This month’s “Go See This” is written by guest blogger Selbe Bartlett.
Sunday, September 17th will mark the first in a regular monthly series of Sunday afternoon poetry readings at Pittsboro’s Joyful Jewel. This new series provides an ongoing, consistent time and space for poets and poetry lovers in the area to gather. It will feature established North Carolina poets, as well as poets emerging as rising stars on the state poetry scene.
Mariah Wheeler, Joyful Jewel proprietor, is no stranger to Chatham County’s arts scene. Mariah’s shop — an art, jewelry, and gift shop on Hillsboro Street near the Historic Chatham Courthouse — has long been opened to writers and storytellers, including Mariah’s Voices And Visions project. She was excited when poet and Pittsboro resident Tim Mattimoe came to her with the idea for the Sunday series.
Mattimoe, feels the people of Pittsboro need a place to hear local poets read their work on a regular basis right here in town, without having to drive to Durham, Sanford, or Chapel Hill. “We need a place where the local poets, known and unknown, can have their work heard by an appreciative audience. I write poetry myself and have read to such an audience on several occasions over the past couple of years. I enjoyed the experience. I also like to hear other poets read their work. I believe that poetry is like music and meant to be heard, not just read off a page in a book or on-line.”
Two featured poets will read from their work at each session, followed by an open reading period where local and area poets can read their own work. Bonnie Korta and David Manning are featured poets for the September 17th session.
Pittsboro resident Bonnie Kurta has won awards for her poems from the North Carolina Poetry Council and, the Poetry Society of Virginia, and she is the winner of the 2017 North Carolina Poetry Society Poet Laureate Award. A member of the Friday Noon Poets in Chapel Hill, she has published or has poems forthcoming in journals, including Pinesong, Bayleaves, ALCA Lines: The Journal on the Culture and Literature of Appalachia, and Carolina Women Magazine. Her first published collection of poems, “It’s Twisted, I Say,” will be available in 2018. Bonnie is a member of the Friday Noon Poets in Chapel Hill.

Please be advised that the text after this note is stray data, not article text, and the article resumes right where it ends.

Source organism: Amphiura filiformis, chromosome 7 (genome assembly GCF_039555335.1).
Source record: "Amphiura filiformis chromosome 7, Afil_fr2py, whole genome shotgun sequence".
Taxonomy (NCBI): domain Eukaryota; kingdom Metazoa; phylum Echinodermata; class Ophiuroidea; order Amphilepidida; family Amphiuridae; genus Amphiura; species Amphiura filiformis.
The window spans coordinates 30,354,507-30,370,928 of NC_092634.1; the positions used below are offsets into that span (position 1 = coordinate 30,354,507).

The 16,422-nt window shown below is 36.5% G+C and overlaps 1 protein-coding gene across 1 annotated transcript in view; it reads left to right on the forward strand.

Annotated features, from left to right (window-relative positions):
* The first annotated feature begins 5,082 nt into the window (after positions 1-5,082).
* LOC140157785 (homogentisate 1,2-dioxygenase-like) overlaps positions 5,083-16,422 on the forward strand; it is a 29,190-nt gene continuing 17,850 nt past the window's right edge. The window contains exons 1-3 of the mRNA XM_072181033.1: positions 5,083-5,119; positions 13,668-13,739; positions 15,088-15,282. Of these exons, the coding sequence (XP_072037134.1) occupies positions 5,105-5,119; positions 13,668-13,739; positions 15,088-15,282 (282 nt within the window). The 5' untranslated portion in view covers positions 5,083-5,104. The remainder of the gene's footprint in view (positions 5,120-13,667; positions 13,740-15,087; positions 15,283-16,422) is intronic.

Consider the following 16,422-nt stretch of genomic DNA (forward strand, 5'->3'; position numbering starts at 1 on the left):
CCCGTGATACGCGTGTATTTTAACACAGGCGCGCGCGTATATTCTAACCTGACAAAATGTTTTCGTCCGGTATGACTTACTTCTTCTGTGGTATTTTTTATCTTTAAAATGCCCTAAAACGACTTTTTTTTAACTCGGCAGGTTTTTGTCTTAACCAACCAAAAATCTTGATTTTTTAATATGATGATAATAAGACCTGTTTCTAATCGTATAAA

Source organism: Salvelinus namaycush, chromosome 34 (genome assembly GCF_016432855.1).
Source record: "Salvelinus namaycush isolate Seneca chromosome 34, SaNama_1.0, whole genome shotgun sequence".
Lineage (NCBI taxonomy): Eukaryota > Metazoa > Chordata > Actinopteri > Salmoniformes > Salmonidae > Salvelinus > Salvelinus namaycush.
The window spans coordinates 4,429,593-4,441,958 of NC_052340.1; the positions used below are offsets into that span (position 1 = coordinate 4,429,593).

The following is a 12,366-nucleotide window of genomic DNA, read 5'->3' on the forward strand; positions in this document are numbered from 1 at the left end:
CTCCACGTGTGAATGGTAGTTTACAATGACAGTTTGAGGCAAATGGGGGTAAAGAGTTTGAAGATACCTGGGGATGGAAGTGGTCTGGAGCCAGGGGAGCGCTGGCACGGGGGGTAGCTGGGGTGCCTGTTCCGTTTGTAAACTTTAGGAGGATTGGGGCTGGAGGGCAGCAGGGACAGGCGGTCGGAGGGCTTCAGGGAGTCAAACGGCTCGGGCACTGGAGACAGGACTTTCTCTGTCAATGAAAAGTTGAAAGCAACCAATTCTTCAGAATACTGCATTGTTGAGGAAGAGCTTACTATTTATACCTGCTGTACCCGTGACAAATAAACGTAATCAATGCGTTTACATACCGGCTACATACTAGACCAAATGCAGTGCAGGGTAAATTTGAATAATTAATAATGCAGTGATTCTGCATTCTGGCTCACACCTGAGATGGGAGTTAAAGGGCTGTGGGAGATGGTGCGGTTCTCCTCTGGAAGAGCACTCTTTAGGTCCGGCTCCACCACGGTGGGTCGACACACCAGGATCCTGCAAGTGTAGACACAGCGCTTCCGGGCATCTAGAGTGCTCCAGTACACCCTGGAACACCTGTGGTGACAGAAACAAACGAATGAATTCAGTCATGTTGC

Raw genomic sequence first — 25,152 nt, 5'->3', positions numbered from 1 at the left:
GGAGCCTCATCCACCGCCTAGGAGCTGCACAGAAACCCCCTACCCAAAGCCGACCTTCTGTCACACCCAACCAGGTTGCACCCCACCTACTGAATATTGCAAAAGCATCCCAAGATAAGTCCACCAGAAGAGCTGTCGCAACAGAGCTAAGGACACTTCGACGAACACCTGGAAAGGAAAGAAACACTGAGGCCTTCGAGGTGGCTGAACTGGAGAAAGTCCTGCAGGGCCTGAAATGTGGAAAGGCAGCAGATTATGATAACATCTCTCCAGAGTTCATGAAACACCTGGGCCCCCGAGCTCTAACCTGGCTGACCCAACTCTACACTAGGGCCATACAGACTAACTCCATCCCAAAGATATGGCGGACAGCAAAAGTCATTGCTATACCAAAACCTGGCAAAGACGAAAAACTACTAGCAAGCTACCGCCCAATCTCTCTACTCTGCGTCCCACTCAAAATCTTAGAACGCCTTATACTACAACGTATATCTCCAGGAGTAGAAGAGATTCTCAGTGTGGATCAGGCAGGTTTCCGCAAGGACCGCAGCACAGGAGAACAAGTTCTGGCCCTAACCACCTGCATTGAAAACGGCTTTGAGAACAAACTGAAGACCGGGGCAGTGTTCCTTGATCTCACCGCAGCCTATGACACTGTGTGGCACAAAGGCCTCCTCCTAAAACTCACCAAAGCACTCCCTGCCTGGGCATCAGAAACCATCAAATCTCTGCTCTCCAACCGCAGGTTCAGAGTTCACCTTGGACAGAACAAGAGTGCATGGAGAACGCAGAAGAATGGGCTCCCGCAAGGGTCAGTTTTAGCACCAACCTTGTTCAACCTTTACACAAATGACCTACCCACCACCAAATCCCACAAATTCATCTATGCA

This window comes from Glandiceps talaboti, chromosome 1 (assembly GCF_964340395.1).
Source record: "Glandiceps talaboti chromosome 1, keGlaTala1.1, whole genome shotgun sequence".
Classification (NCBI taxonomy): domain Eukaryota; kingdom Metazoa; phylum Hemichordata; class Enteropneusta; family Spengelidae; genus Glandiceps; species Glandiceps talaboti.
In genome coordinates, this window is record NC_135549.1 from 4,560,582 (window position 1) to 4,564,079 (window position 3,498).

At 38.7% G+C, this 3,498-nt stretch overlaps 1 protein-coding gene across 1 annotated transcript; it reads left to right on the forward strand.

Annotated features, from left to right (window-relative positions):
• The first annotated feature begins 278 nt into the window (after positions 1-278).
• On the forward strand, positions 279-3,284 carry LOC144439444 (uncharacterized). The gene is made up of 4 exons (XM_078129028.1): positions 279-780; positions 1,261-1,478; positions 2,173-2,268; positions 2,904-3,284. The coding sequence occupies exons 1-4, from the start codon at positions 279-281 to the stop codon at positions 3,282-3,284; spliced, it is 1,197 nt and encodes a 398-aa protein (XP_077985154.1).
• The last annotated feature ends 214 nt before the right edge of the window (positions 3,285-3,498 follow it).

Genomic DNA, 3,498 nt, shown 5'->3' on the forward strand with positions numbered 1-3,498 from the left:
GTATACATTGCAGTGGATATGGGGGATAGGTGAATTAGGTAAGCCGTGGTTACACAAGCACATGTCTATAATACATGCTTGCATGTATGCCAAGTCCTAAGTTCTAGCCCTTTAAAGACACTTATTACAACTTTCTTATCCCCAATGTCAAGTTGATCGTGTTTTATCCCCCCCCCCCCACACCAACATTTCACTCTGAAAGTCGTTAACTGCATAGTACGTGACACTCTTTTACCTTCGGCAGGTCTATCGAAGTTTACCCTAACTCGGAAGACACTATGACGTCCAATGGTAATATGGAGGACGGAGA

Cary resident David Manning enjoyed a long career in organic chemistry before he began his next phase of life as a poet. The long-time host of the Friday Noon Poets in Chapel HIll, David is a three-time winner of the North Carolina Poetry Society’s Poet Laureate Award. He has published widely in regional and national poetry journals, including Tar River Poetry, 32 Poems, and The Southern Poetry Review. David has published eight chapbooks and three full-length collections of poetry.
An Invitation for You
Tim Mattimoe is especially looking forward to hearing David and Bonnie read. When asked why poetry readings are important to him, Tim says “I’ve always felt that no one understands a poem better than the person who wrote it, and that understanding comes out in hearing the poet read. Most poets like some sort of reaction to their work, if only in a pleased expression on someone’s face, a positive nod of the head, or — more exceptionally — a bit of applause at the end of a reading. Even an expression of disapproval can be useful, especially for future revisions and readings.”
Join in Chatham County’s long history of poets going back to George Moses Horton (1797-1883). Whether you are a novice poet taking a big leap, an experienced poet looking for an audience, or a poetry-lover who enjoys listening to free verse, iambic pentameter, and haikus, please join Tim, Mariah, Bonnie, David, and others on Sunday, September 17th at 2pm for the inaugural Sunday Afternoon Poetry at the Joyful Jewel.
Event Name: Sunday Afternoon Poetry at the Joyful Jewel
Event Host: The Joyful Jewel
Event Location: 44-A Hillsboro Street, Pittsboro, NC 27312
Event Days, Dates, Time: Third Sunday of the month from 2-4pm , the first event is September 17th.
Cost of Admission: Donations appreciated
What kind of art does the event feature?: Poetry
Is the event appropriate for children?: Recommended for ages 13 and up — or for younger children who enjoy poetry enough to sit still and quiet for a couple of hours. Poetry may contain adult language or situations.